Prairie Lights has joined the ranks of independent bookstores launching publishing divisions in response to industry trends. But the Iowa City store is doing things a little differently: the bookstore is partnering with the University of Iowa Press to produce, market, and distribute Prairie Lights Books releases. Jan Weissmiller and Jane Mead, Prairie Lights’s co-owners since 2008, will acquire manuscripts and edit them.
“The books will go through the same process as the University of Iowa Press in producing the books,” explained Jim McCoy, the university press director. “We’re helping to walk them through the process. As their distributor, it helps us if we help them.”
Two titles will be released this spring: Sweet Will by Philip Levine, a reprint of a 1985 Macmillan publication, will be published in April with a “several thousand” initial print run, and a collection of essays, Coming Close: 40 Essays on Philip Levine, edited by Mari L’ Esperance and Tomas Q. Morin. Coming Close, which McCoy describes as a “companion volume” to Sweet Will, will be published in May with a 1,500-copy initial print run.
Weissmiller told PW that she and Mead decided to launch their own press to take better advantage of their connections to the University of Iowa’s Writers’ Workshop and the University of Iowa’s Nonfiction Writing Program. The two poets met while both attended the Iowa Writers' Workshop. “Our tentacles reach out pretty deep to them,” she said, with faculty, students, and visiting writers in both programs not only regular customers, but also participants in store programming.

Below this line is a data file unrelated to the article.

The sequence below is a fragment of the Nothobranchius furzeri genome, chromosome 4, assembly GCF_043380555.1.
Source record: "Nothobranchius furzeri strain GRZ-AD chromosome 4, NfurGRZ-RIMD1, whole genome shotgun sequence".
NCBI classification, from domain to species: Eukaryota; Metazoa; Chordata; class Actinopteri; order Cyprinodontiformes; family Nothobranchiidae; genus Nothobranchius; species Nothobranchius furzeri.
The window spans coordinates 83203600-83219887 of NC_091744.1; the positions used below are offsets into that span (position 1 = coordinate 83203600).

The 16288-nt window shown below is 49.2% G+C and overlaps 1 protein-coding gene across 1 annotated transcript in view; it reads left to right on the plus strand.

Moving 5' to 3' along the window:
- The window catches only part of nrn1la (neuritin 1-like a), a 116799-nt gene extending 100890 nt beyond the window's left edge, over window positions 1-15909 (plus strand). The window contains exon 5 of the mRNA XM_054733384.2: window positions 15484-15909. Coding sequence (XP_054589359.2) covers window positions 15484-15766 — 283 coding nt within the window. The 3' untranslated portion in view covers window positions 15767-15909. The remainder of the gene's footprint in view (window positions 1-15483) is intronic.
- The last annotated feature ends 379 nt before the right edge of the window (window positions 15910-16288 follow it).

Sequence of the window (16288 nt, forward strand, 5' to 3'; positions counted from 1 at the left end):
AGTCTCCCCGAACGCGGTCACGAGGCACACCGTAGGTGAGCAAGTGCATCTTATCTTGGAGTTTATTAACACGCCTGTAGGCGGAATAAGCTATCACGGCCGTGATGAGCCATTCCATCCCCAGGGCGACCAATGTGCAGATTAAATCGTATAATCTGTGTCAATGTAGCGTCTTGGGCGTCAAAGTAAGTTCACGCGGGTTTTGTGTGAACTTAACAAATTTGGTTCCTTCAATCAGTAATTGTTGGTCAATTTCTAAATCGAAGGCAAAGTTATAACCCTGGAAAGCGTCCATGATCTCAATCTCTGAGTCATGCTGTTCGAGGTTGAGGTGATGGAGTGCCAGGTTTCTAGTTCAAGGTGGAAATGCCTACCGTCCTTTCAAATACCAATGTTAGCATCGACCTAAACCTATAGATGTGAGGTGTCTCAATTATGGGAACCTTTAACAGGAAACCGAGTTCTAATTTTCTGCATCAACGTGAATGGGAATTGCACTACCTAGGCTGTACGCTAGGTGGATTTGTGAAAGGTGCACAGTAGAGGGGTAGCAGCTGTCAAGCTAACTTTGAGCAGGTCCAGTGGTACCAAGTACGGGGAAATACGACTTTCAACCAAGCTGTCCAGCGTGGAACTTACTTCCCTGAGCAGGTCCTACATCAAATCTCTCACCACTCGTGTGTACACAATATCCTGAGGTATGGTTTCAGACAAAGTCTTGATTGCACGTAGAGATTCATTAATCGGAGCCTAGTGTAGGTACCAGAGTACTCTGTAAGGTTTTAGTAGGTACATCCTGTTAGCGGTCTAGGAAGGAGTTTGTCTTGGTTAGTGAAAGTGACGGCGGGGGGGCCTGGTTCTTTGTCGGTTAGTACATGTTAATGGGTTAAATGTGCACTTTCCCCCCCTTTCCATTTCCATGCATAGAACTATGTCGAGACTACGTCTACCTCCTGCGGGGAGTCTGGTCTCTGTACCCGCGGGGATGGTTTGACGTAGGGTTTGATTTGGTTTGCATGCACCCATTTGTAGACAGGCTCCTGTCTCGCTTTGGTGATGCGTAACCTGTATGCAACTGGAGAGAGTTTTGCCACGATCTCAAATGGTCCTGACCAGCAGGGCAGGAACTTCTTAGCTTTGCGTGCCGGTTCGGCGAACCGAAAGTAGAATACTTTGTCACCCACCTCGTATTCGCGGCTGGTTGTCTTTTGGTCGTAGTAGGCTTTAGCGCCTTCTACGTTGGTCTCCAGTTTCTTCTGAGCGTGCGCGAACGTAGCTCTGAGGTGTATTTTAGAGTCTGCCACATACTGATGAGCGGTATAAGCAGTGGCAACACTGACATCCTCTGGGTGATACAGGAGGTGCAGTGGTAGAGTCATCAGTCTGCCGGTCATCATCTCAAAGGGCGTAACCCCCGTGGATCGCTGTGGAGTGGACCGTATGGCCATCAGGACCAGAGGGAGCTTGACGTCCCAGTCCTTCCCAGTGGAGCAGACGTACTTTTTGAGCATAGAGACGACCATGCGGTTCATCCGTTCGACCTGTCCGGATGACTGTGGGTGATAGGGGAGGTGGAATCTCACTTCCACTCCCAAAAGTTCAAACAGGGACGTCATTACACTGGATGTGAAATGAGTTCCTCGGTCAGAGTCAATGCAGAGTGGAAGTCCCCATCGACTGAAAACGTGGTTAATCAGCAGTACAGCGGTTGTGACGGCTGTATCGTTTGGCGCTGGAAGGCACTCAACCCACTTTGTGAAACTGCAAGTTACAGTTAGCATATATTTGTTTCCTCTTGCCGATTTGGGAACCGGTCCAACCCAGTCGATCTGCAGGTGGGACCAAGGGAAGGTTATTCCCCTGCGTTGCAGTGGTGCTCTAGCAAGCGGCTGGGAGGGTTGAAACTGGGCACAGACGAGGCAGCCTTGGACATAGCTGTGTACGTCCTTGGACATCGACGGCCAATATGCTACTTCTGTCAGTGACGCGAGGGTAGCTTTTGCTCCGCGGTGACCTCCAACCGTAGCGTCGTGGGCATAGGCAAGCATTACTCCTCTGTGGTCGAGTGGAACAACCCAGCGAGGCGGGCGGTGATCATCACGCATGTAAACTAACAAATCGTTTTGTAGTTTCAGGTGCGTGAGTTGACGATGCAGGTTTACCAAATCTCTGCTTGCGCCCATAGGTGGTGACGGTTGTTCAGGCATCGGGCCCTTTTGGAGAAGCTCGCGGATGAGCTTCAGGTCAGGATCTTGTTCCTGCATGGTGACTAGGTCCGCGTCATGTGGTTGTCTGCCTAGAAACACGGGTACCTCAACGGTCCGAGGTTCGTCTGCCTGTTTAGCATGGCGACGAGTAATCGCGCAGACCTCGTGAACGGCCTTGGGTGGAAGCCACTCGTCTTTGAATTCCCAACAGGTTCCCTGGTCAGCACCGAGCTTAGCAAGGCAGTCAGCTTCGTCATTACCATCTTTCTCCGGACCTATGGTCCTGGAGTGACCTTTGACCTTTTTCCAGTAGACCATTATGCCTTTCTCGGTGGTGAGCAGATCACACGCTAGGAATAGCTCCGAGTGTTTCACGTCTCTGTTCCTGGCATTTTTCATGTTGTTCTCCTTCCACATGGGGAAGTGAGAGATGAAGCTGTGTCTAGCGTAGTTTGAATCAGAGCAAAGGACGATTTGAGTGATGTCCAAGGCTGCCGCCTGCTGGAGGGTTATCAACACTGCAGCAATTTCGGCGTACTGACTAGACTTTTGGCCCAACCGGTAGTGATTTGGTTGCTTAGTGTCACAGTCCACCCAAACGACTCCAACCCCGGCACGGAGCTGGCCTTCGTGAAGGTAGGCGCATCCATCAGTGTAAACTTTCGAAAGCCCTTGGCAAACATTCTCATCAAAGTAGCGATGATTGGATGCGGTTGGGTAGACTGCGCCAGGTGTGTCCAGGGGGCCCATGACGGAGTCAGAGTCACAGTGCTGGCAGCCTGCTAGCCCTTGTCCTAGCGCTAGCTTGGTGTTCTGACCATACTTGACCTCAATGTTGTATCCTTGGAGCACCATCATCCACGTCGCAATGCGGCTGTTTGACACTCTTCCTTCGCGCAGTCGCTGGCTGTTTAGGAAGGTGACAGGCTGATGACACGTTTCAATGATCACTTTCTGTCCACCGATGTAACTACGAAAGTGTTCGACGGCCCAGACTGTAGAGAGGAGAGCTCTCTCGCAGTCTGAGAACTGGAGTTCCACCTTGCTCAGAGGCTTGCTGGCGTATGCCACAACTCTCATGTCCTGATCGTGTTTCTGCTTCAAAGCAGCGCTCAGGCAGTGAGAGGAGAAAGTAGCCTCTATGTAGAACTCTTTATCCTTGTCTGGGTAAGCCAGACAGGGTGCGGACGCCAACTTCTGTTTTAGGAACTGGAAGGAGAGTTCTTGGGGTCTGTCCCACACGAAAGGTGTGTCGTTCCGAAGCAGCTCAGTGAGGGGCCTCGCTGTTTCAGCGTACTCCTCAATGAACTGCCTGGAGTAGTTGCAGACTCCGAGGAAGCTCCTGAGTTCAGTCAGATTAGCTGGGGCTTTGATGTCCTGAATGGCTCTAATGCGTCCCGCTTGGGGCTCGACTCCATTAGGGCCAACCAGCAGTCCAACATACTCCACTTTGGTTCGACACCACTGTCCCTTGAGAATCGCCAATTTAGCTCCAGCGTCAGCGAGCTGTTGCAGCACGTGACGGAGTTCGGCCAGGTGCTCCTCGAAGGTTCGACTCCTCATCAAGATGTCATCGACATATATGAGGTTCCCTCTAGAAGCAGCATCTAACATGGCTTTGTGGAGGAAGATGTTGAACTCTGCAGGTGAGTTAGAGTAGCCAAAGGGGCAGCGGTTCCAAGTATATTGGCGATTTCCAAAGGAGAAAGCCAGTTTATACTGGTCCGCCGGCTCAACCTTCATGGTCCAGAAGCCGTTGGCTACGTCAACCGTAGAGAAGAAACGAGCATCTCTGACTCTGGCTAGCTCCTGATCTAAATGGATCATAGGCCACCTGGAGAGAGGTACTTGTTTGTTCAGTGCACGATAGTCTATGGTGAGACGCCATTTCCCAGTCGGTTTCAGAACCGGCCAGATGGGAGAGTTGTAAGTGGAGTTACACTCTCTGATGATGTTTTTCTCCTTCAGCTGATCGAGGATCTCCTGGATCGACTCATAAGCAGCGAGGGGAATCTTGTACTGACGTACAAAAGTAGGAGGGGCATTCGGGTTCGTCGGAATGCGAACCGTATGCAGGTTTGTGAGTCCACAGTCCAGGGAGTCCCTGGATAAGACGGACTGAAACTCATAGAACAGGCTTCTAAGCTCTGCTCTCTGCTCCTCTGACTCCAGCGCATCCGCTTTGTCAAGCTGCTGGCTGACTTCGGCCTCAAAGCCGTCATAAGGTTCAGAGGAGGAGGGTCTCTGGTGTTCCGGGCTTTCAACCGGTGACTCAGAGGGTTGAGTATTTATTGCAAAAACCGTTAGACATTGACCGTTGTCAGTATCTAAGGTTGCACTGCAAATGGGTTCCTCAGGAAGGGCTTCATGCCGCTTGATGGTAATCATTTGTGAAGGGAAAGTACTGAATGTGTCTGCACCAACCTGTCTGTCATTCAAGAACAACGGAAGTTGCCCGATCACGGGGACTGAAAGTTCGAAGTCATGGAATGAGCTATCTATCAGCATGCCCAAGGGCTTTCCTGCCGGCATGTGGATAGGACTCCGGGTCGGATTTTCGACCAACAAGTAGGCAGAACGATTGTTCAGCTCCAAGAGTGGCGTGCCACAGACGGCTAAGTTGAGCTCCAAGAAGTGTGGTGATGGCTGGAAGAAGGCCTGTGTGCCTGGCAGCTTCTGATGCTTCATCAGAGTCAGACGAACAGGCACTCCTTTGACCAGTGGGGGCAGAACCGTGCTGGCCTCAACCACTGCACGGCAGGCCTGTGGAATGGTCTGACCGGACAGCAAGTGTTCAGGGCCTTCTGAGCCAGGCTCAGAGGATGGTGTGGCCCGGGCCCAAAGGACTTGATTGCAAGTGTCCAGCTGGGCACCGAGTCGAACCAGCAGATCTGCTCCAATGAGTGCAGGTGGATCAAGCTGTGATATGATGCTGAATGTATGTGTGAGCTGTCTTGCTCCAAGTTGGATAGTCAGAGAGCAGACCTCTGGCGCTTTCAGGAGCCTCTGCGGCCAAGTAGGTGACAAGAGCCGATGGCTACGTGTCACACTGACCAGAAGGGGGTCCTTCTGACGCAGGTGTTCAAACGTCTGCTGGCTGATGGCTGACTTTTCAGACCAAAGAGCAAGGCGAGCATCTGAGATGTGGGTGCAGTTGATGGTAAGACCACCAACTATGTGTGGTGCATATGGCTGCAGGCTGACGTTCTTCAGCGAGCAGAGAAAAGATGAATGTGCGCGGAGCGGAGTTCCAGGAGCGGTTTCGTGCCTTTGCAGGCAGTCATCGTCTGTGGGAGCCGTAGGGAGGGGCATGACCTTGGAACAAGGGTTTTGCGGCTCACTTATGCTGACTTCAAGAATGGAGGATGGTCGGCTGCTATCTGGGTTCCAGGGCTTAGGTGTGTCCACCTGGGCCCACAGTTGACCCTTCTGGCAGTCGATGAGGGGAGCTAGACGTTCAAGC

Weissmiller says that she and Mead are soliciting manuscripts, and hope to publish original work, but are open to reprints if they “feel strongly about it.” They are interested in literary fiction; nonfiction, especially essays and memoir; and poetry. Since they also have connections to the university’s international writing program, they are contemplating publishing works-in-translation. They intend to publish at least two and up to four titles each year.
While neither Weissmiller nor Mead have prior book publishing experience, they believe their ability to tap their relationships with other independent booksellers, as well as the expertise of the University of Iowa Press’s staff, will make Prairie Lights Books a success.
“I really like the idea of having a distribution agreement with the University of Iowa Press,” Weissmiller said, “It gives me the freedom not to have to make certain decisions, like having to hire a design team.”